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Matt Rourke, Associated Press
In this Dec. 3, 2009 file photo, a sign outside the Comcast Center, left, is shown in Philadelphia. On Tuesday, Jan. 14, 2014 a three-judge panel of the U.S. Court of Appeals for the D.C. Circuit affirmed that the FCC had authority to create open-access rules. But in a setback for the Obama administration's goal of Internet openness, the court ruled that the FCC failed to establish that its 2010 regulations don't overreach. Under so-called net neutrality rules adopted in 2010 by the Federal Communications Commission, wired broadband providers such as Comcast, Time Warner Cable and Verizon were barred from prioritizing some types of Internet traffic over others.

A federal appeals court in Washington has at least temporarily opened the Internet to market forces again, which should give anyone who logs in a reason to cheer.

By striking down the FCC’s Internet rules known as net neutrality, the court this week gave a boost not only to innovation and creative business modeling, it also gave Internet broadband service providers greater latitude in responding to the desires of customers.

For instance, a broadband provider now could offer greater protections from objectionable content such as pornography, even if that content is otherwise legal. Until now, the government forced them to allow access to all legal content, regardless of consumer preferences.

But don’t expect this newfound freedom from regulation to last long. In its decision, a three-judge panel of the U.S. Court of Appeals for the District of Columbia struck down net neutrality only because the FCC had classified broadband providers as information service providers. The court made it clear that, had the FCC instead classified them as common carriers, similar to telephone companies, its neutrality rules likely would have been acceptable.

The FCC, then, could make this change and try to reinstate the policy, or it could appeal the ruling, which resulted from a challenge by Verizon, to the full circuit court or to the U.S. Supreme Court. Either way, this week’s ruling likely is not the last word, although it should be.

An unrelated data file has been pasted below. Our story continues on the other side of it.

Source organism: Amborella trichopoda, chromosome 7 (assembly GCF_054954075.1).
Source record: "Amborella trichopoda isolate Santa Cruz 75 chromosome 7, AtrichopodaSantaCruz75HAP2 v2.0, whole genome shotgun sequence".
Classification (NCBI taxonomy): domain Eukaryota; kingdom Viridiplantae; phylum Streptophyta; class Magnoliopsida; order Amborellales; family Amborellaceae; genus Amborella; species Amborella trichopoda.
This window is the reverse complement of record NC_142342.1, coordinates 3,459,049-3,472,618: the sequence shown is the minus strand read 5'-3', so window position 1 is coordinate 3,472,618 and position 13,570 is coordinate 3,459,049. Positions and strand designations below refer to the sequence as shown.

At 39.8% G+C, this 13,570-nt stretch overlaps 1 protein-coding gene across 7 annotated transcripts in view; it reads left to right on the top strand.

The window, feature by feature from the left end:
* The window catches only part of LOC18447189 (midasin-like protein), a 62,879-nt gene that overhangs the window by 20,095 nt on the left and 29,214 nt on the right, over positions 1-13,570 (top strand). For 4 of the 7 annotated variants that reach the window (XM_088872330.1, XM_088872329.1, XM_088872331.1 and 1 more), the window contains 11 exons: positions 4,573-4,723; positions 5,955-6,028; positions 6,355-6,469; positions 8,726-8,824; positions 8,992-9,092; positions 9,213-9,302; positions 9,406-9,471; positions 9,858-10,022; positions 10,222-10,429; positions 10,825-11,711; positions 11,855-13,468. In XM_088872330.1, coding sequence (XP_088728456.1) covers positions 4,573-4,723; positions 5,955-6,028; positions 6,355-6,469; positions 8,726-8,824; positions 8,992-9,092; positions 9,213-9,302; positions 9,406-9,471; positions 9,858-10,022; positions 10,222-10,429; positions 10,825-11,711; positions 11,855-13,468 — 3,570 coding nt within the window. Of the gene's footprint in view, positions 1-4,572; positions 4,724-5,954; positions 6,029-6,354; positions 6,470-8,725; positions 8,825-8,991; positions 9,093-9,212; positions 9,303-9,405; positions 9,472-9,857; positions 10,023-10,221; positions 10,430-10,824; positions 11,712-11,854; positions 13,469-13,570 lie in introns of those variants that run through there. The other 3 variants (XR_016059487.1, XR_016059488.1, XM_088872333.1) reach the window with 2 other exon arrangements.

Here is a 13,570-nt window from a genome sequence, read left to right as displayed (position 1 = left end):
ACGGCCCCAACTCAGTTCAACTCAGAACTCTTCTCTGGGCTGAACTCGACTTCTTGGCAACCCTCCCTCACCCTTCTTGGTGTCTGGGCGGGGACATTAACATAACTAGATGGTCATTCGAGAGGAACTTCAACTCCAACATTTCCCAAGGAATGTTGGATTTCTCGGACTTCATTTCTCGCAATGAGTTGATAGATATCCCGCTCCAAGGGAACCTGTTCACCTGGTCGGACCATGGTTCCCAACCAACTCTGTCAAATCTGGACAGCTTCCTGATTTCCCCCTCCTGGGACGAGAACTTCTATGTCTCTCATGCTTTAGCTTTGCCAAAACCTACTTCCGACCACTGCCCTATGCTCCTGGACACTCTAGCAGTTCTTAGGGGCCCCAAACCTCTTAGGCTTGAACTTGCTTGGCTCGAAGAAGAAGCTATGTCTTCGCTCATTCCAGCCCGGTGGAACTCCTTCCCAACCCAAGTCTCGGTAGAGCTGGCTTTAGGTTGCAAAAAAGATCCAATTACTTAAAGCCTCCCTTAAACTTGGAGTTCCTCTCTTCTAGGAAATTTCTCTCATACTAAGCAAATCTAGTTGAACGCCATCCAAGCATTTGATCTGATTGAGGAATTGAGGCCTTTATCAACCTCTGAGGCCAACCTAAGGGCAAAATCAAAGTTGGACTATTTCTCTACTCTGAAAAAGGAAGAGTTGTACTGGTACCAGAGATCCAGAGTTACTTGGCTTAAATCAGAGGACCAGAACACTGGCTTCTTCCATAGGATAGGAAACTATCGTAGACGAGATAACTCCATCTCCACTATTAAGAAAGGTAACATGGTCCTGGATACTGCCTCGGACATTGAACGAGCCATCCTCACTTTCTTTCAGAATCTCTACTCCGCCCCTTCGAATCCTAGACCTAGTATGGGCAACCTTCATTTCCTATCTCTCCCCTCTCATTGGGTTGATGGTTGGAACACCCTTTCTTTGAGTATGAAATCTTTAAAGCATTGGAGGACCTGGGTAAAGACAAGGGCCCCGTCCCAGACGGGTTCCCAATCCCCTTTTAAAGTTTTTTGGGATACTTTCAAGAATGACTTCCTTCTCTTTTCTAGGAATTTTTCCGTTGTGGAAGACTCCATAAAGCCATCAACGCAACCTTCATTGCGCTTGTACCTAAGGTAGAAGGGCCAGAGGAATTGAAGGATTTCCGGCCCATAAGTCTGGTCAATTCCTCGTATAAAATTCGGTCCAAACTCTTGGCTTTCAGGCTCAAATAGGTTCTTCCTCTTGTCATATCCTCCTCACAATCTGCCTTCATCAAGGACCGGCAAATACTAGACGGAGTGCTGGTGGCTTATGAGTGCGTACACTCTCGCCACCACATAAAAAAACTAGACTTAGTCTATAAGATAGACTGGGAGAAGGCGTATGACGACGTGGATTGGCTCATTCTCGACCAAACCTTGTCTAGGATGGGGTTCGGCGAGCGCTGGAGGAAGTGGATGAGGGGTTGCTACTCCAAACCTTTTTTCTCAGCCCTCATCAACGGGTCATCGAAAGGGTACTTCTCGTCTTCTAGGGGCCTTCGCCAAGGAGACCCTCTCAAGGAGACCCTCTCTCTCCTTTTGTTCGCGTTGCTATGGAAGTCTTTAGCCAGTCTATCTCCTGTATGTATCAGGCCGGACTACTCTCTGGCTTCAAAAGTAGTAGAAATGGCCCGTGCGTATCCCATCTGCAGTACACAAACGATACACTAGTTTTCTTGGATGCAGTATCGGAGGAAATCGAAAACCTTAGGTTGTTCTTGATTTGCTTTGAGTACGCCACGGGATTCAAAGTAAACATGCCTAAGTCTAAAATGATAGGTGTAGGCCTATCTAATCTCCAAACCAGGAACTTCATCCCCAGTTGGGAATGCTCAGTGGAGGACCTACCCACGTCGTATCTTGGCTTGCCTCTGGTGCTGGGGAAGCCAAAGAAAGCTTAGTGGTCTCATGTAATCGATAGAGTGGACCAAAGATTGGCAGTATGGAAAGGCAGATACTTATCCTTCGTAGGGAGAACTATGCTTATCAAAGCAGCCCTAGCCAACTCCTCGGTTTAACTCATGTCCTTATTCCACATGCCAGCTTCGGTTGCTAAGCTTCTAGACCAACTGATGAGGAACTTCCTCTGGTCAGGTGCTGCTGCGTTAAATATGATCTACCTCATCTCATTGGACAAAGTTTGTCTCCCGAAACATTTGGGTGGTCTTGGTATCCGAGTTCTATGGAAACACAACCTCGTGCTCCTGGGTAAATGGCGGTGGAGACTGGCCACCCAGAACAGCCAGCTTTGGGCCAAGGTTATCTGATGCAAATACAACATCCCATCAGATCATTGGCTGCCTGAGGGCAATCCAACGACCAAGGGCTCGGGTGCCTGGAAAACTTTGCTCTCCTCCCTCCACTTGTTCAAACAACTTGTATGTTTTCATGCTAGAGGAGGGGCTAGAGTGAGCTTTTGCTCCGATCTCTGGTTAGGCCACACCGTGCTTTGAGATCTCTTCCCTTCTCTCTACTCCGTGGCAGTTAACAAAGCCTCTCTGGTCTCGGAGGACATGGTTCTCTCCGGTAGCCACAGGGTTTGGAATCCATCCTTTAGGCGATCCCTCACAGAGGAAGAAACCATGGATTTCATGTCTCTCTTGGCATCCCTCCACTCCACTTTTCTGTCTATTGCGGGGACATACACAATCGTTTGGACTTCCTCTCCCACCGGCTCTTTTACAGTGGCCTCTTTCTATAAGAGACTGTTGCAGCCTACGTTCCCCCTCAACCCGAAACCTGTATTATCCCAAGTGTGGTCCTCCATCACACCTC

Net neutrality rules required broadband service providers to treat all content the same. The FCC imposed these rules in 2010 under the worry that a large and wealthy provider, such as Comcast, might begin either to manage bandwidth in a way that would slow its competitors’ content and speed up its own, or that it would begin charging premium prices for popular content.

One grim, alarmist scenario popular among supporters of the rule involves customers being told they must pay extra for access to Youtube or Netflix.

Market forces tend to take care of such worries nicely. If a provider wanted to charge extra for Youtube, chances are a rival provider wouldn’t. If a provider slowed popular websites to a crawl, customers would flee.

And if a provider could assure customers stronger controls against objectionable content, that could be a strong selling point to a large market segment.

In addition, without neutrality rules in place, providers are free to innovate with services that, for example, could provide certain premium content to mobile devices in faster, more reliable ways.

We like the words of Judge Laurence Silberman, who dissented from the court’s ruling only in as much as he thought it went too far in suggesting the FCC had the power to regulate broadband companies at all. The worries behind net neutrality are “sheer speculation,” he said, adding:

“An unwarranted government interference in a functioning market is likely to persist indefinitely, whereas a failure to intervene, even when regulation would be helpful, is likely to be only temporarily harmful because new innovations are constantly undermining entrenched industrial powers.”

Of all arenas in which business is conducted, the Internet has clearly demonstrated the power and value of competitive forces, and of how fresh innovations constantly challenge the status quo. Net neutrality, like most government-imposed business regulations, offers little more than a way for established providers to protect themselves from those forces. That is not in consumers’ best interest.